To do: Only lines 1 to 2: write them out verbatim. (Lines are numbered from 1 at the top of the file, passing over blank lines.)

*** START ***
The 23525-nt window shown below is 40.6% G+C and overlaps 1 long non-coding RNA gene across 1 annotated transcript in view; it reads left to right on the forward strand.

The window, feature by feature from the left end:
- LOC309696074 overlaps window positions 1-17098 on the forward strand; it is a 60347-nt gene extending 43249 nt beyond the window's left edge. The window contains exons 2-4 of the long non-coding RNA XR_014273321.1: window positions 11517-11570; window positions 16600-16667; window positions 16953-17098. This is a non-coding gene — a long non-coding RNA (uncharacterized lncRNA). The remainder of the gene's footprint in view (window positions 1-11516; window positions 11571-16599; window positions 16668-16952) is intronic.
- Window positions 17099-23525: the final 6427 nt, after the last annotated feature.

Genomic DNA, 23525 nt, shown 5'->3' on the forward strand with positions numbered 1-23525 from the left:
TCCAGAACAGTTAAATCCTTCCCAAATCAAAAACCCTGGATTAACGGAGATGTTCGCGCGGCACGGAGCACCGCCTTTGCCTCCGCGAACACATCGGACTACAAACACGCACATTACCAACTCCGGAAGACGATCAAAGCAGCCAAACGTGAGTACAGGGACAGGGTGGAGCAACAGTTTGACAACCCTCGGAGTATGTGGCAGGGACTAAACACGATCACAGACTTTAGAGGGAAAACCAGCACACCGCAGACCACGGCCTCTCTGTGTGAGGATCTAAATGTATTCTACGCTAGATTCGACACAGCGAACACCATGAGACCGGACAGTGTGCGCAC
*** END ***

The 23525-nt window shown below is 40.6% G+C and overlaps 1 long non-coding RNA gene across 1 annotated transcript in view; it reads left to right on the forward strand.

The window, feature by feature from the left end: